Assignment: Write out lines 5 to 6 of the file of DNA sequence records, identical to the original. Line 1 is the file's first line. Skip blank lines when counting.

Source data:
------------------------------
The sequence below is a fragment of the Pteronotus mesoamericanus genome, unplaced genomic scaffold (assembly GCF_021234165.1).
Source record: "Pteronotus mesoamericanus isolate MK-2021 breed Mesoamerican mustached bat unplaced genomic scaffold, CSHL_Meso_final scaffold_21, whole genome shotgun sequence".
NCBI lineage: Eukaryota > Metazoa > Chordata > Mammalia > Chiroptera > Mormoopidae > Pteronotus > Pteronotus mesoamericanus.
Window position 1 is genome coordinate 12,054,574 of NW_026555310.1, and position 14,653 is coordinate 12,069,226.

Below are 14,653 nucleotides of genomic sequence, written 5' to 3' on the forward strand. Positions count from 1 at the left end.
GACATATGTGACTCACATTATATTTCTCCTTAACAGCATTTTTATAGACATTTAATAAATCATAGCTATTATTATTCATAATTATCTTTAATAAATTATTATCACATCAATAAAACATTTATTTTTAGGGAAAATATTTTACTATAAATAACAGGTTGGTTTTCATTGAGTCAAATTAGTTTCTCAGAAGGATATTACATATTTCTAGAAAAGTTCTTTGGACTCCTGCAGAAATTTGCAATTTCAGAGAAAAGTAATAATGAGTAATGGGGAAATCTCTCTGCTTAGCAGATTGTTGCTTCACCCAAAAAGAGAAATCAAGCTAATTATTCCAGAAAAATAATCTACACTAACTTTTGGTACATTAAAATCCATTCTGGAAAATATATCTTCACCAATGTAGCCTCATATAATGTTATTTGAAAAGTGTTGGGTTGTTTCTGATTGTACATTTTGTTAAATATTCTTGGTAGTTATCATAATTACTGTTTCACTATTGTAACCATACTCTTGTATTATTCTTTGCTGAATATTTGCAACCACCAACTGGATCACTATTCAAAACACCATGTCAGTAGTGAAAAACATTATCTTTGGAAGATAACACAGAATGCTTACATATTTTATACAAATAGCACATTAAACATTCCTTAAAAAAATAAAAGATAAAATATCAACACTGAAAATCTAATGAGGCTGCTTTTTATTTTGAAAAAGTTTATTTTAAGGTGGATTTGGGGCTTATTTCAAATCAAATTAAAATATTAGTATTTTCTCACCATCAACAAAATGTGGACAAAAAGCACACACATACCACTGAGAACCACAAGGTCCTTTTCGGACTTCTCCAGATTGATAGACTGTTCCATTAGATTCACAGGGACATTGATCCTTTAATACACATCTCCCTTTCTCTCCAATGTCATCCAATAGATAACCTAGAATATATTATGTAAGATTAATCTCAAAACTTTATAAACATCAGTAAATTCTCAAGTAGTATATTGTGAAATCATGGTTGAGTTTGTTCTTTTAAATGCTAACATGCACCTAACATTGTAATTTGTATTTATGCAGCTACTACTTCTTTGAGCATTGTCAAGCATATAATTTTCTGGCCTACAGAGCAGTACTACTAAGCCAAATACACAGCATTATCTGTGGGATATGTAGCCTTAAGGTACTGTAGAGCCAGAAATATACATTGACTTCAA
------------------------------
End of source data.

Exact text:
Below are 14,653 nucleotides of genomic sequence, written 5' to 3' on the forward strand. Positions count from 1 at the left end.
GACATATGTGACTCACATTATATTTCTCCTTAACAGCATTTTTATAGACATTTAATAAATCATAGCTATTATTATTCATAATTATCTTTAATAAATTATTATCACATCAATAAAACATTTATTTTTAGGGAAAATATTTTACTATAAATAACAGGTTGGTTTTCATTGAGTCAAATTAGTTTCTCAGAAGGATATTACATATTTCTAGAAAAGTTCTTTGGACTCCTGCAGAAATTTGCAATTTCAGAGAAAAGTAATAATGAGTAATGGGGAAATCTCTCTGCTTAGCAGATTGTTGCTTCACCCAAAAAGAGAAATCAAGCTAATTATTCCAGAAAAATAATCTACACTAACTTTTGGTACATTAAAATCCATTCTGGAAAATATATCTTCACCAATGTAGCCTCATATAATGTTATTTGAAAAGTGTTGGGTTGTTTCTGATTGTACATTTTGTTAAATATTCTTGGTAGTTATCATAATTACTGTTTCACTATTGTAACCATACTCTTGTATTATTCTTTGCTGAATATTTGCAACCACCAACTGGATCACTATTCAAAACACCATGTCAGTAGTGAAAAACATTATCTTTGGAAGATAACACAGAATGCTTACATATTTTATACAAATAGCACATTAAACATTCCTTAAAAAAATAAAAGATAAAATATCAACACTGAAAATCTAATGAGGCTGCTTTTTATTTTGAAAAAGTTTATTTTAAGGTGGATTTGGGGCTTATTTCAAATCAAATTAAAATATTAGTATTTTCTCACCATCAACAAAATGTGGACAAAAAGCACACACATACCACTGAGAACCACAAGGTCCTTTTCGGACTTCTCCAGATTGATAGACTGTTCCATTAGATTCACAGGGACATTGATCCTTTAATACACATCTCCCTTTCTCTCCAATGTCATCCAATAGATAACCTAGAATATATTATGTAAGATTAATCTCAAAACTTTATAAACATCAGTAAATTCTCAAGTAGTATATTGTGAAATCATGGTTGAGTTTGTTCTTTTAAATGCTAACATGCACCTAACATTGTAATTTGTATTTATGCAGCTACTACTTCTTTGAGCATTGTCAAGCATATAATTTTCTGGCCTACAGAGCAGTACTACTAAGCCAAATACACAGCATTATCTGTGGGATATGTAGCCTTAAGGTACTGTAGAGCCAGAAATATACATTGACTTCAA